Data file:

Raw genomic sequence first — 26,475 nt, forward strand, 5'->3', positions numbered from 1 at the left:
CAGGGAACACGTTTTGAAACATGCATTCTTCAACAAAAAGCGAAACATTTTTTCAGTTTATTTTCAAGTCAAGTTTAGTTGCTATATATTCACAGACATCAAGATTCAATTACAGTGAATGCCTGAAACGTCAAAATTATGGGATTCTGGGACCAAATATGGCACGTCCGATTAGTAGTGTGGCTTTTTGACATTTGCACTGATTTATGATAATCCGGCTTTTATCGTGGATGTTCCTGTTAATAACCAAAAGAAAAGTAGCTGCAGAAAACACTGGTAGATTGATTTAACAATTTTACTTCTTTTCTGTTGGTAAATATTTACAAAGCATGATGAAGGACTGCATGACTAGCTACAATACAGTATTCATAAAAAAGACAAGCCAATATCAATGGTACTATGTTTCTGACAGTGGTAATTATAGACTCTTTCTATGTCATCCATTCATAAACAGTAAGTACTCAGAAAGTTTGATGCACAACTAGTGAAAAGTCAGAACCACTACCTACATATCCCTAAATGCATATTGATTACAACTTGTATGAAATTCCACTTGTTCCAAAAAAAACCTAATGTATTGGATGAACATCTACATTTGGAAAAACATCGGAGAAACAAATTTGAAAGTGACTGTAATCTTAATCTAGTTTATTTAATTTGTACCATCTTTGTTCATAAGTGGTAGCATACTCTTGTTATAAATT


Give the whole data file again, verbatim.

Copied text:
Raw genomic sequence first — 26,475 nt, forward strand, 5'->3', positions numbered from 1 at the left:
CAGGGAACACGTTTTGAAACATGCATTCTTCAACAAAAAGCGAAACATTTTTTCAGTTTATTTTCAAGTCAAGTTTAGTTGCTATATATTCACAGACATCAAGATTCAATTACAGTGAATGCCTGAAACGTCAAAATTATGGGATTCTGGGACCAAATATGGCACGTCCGATTAGTAGTGTGGCTTTTTGACATTTGCACTGATTTATGATAATCCGGCTTTTATCGTGGATGTTCCTGTTAATAACCAAAAGAAAAGTAGCTGCAGAAAACACTGGTAGATTGATTTAACAATTTTACTTCTTTTCTGTTGGTAAATATTTACAAAGCATGATGAAGGACTGCATGACTAGCTACAATACAGTATTCATAAAAAAGACAAGCCAATATCAATGGTACTATGTTTCTGACAGTGGTAATTATAGACTCTTTCTATGTCATCCATTCATAAACAGTAAGTACTCAGAAAGTTTGATGCACAACTAGTGAAAAGTCAGAACCACTACCTACATATCCCTAAATGCATATTGATTACAACTTGTATGAAATTCCACTTGTTCCAAAAAAAACCTAATGTATTGGATGAACATCTACATTTGGAAAAACATCGGAGAAACAAATTTGAAAGTGACTGTAATCTTAATCTAGTTTATTTAATTTGTACCATCTTTGTTCATAAGTGGTAGCATACTCTTGTTATAAATT